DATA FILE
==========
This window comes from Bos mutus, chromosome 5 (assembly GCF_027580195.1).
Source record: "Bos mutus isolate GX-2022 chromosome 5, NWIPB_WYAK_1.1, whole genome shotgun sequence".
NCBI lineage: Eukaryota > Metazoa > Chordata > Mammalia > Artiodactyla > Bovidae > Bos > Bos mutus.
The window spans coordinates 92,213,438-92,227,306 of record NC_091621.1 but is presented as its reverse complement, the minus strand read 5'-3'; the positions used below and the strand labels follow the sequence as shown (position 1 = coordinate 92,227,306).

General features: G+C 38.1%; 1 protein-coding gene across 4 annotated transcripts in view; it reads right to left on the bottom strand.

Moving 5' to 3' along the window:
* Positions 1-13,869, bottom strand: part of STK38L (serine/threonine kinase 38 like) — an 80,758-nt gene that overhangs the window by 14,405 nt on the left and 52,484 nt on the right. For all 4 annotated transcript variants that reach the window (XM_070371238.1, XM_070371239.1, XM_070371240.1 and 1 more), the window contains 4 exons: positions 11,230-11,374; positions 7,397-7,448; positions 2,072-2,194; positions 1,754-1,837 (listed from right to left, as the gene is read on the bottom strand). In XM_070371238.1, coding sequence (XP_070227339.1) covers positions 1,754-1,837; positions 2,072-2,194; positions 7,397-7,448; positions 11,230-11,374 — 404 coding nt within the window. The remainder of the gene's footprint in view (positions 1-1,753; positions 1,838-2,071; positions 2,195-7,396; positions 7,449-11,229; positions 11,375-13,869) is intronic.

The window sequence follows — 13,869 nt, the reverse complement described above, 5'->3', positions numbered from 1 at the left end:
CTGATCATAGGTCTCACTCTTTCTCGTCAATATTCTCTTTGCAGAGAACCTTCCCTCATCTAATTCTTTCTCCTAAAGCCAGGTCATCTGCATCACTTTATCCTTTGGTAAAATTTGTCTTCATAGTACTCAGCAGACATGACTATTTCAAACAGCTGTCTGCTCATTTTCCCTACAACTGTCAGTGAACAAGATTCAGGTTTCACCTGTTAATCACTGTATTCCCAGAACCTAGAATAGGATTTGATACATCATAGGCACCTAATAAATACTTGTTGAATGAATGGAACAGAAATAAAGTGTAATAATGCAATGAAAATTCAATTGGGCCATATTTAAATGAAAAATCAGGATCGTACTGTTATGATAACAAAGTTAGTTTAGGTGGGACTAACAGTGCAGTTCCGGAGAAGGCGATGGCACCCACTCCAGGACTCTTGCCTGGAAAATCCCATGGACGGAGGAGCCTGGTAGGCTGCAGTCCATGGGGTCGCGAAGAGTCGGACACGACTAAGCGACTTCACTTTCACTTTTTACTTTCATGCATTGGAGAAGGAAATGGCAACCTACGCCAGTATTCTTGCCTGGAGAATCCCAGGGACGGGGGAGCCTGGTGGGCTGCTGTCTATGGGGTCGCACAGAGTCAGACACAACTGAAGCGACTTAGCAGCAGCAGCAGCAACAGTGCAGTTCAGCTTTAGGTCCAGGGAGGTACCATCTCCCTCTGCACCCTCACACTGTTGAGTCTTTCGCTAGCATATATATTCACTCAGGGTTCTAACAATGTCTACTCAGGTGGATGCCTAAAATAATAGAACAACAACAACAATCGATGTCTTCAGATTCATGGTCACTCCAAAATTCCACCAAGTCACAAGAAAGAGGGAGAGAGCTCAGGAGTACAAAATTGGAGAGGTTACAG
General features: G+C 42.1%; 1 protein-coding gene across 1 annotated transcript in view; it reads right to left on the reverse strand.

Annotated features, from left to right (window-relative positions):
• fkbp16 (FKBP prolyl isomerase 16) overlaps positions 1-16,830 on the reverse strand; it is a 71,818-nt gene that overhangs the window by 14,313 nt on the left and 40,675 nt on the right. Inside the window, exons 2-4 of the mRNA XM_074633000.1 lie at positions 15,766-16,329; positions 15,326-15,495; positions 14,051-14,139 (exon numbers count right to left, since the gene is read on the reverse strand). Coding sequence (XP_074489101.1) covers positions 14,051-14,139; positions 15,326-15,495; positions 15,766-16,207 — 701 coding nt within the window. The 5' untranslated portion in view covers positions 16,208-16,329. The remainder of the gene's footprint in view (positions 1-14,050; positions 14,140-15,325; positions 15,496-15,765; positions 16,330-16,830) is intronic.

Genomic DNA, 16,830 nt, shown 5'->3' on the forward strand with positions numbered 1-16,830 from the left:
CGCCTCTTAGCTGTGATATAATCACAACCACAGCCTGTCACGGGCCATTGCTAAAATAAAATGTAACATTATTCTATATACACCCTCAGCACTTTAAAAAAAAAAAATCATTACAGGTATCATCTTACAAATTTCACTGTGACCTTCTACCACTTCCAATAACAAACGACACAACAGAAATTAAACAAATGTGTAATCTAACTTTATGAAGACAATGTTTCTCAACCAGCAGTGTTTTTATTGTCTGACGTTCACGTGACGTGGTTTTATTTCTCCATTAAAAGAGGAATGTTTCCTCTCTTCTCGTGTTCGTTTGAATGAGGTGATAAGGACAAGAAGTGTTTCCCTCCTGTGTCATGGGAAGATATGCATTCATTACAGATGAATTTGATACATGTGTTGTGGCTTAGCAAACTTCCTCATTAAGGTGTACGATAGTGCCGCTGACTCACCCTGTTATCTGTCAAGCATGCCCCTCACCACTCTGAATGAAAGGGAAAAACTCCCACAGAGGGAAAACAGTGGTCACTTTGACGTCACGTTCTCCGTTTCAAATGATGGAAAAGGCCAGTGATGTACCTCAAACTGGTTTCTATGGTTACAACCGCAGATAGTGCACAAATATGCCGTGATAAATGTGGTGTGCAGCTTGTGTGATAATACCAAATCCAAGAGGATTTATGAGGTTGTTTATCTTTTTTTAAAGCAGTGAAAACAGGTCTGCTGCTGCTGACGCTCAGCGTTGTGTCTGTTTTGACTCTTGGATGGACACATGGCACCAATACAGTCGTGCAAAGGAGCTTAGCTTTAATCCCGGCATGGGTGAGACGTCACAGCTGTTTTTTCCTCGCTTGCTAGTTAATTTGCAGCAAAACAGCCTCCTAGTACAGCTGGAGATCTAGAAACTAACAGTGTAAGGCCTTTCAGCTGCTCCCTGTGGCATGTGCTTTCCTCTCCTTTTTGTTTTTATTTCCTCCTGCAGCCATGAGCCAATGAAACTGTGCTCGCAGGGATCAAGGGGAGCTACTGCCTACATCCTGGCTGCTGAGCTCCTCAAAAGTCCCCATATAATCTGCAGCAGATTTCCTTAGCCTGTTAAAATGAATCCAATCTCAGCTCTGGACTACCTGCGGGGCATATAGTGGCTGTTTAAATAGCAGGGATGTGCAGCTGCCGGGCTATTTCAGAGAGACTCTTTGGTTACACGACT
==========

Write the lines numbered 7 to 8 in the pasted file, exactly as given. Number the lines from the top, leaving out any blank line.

* Positions 1-13,869, bottom strand: part of STK38L (serine/threonine kinase 38 like) — an 80,758-nt gene that overhangs the window by 14,405 nt on the left and 52,484 nt on the right. For all 4 annotated transcript variants that reach the window (XM_070371238.1, XM_070371239.1, XM_070371240.1 and 1 more), the window contains 4 exons: positions 11,230-11,374; positions 7,397-7,448; positions 2,072-2,194; positions 1,754-1,837 (listed from right to left, as the gene is read on the bottom strand). In XM_070371238.1, coding sequence (XP_070227339.1) covers positions 1,754-1,837; positions 2,072-2,194; positions 7,397-7,448; positions 11,230-11,374 — 404 coding nt within the window. The remainder of the gene's footprint in view (positions 1-1,753; positions 1,838-2,071; positions 2,195-7,396; positions 7,449-11,229; positions 11,375-13,869) is intronic.

The window sequence follows — 13,869 nt, the reverse complement described above, 5'->3', positions numbered from 1 at the left end: